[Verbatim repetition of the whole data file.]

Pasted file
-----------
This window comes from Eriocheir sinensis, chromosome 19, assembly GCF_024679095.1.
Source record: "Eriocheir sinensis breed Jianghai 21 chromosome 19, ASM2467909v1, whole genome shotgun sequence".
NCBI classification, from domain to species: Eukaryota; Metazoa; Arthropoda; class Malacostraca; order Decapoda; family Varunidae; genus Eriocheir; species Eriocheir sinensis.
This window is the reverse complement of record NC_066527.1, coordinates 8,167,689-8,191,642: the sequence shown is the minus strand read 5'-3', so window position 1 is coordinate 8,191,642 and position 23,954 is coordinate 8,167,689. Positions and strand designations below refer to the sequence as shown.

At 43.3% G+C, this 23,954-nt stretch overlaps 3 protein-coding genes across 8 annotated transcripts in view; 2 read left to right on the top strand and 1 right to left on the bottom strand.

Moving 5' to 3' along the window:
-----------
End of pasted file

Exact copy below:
This window comes from Eriocheir sinensis, chromosome 19, assembly GCF_024679095.1.
Source record: "Eriocheir sinensis breed Jianghai 21 chromosome 19, ASM2467909v1, whole genome shotgun sequence".
NCBI classification, from domain to species: Eukaryota; Metazoa; Arthropoda; class Malacostraca; order Decapoda; family Varunidae; genus Eriocheir; species Eriocheir sinensis.
This window is the reverse complement of record NC_066527.1, coordinates 8,167,689-8,191,642: the sequence shown is the minus strand read 5'-3', so window position 1 is coordinate 8,191,642 and position 23,954 is coordinate 8,167,689. Positions and strand designations below refer to the sequence as shown.

At 43.3% G+C, this 23,954-nt stretch overlaps 3 protein-coding genes across 8 annotated transcripts in view; 2 read left to right on the top strand and 1 right to left on the bottom strand.

Moving 5' to 3' along the window: